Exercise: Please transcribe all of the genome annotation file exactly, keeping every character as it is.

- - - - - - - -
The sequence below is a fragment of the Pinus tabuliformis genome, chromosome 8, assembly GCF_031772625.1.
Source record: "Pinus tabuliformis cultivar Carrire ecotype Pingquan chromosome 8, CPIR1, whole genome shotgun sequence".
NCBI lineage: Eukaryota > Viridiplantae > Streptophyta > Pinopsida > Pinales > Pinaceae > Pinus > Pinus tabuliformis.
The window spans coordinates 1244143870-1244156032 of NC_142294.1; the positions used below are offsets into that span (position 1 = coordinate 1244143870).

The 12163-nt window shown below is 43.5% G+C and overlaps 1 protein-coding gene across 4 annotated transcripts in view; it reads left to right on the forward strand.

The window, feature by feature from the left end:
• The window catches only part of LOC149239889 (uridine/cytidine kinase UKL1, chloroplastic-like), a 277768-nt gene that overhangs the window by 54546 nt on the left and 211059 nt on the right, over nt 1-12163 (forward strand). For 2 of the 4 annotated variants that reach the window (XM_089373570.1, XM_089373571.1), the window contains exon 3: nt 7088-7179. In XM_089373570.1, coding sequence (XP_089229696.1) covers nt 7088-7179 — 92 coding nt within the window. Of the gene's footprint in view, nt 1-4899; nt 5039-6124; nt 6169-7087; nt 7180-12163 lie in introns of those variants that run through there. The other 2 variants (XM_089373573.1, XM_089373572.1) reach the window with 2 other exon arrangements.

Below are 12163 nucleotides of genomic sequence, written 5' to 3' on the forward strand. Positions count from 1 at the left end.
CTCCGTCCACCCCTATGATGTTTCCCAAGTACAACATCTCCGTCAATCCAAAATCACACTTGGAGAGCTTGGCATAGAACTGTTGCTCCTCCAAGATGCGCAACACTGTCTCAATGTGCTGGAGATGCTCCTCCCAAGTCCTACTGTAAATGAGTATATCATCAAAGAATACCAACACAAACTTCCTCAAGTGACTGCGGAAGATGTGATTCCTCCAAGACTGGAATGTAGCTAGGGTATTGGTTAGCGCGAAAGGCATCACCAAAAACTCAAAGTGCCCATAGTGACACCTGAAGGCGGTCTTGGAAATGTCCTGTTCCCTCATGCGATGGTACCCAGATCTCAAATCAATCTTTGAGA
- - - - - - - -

The sequence below is a fragment of the Pinus tabuliformis genome, chromosome 8, assembly GCF_031772625.1.
Source record: "Pinus tabuliformis cultivar Carrire ecotype Pingquan chromosome 8, CPIR1, whole genome shotgun sequence".
NCBI lineage: Eukaryota > Viridiplantae > Streptophyta > Pinopsida > Pinales > Pinaceae > Pinus > Pinus tabuliformis.
The window spans coordinates 1244143870-1244156032 of NC_142294.1; the positions used below are offsets into that span (position 1 = coordinate 1244143870).

The 12163-nt window shown below is 43.5% G+C and overlaps 1 protein-coding gene across 4 annotated transcripts in view; it reads left to right on the forward strand.

The window, feature by feature from the left end:
• The window catches only part of LOC149239889 (uridine/cytidine kinase UKL1, chloroplastic-like), a 277768-nt gene that overhangs the window by 54546 nt on the left and 211059 nt on the right, over nt 1-12163 (forward strand). For 2 of the 4 annotated variants that reach the window (XM_089373570.1, XM_089373571.1), the window contains exon 3: nt 7088-7179. In XM_089373570.1, coding sequence (XP_089229696.1) covers nt 7088-7179 — 92 coding nt within the window. Of the gene's footprint in view, nt 1-4899; nt 5039-6124; nt 6169-7087; nt 7180-12163 lie in introns of those variants that run through there. The other 2 variants (XM_089373573.1, XM_089373572.1) reach the window with 2 other exon arrangements.

Below are 12163 nucleotides of genomic sequence, written 5' to 3' on the forward strand. Positions count from 1 at the left end.
CTCCGTCCACCCCTATGATGTTTCCCAAGTACAACATCTCCGTCAATCCAAAATCACACTTGGAGAGCTTGGCATAGAACTGTTGCTCCTCCAAGATGCGCAACACTGTCTCAATGTGCTGGAGATGCTCCTCCCAAGTCCTACTGTAAATGAGTATATCATCAAAGAATACCAACACAAACTTCCTCAAGTGACTGCGGAAGATGTGATTCCTCCAAGACTGGAATGTAGCTAGGGTATTGGTTAGCGCGAAAGGCATCACCAAAAACTCAAAGTGCCCATAGTGACACCTGAAGGCGGTCTTGGAAATGTCCTGTTCCCTCATGCGATGGTACCCAGATCTCAAATCAATCTTTGAGA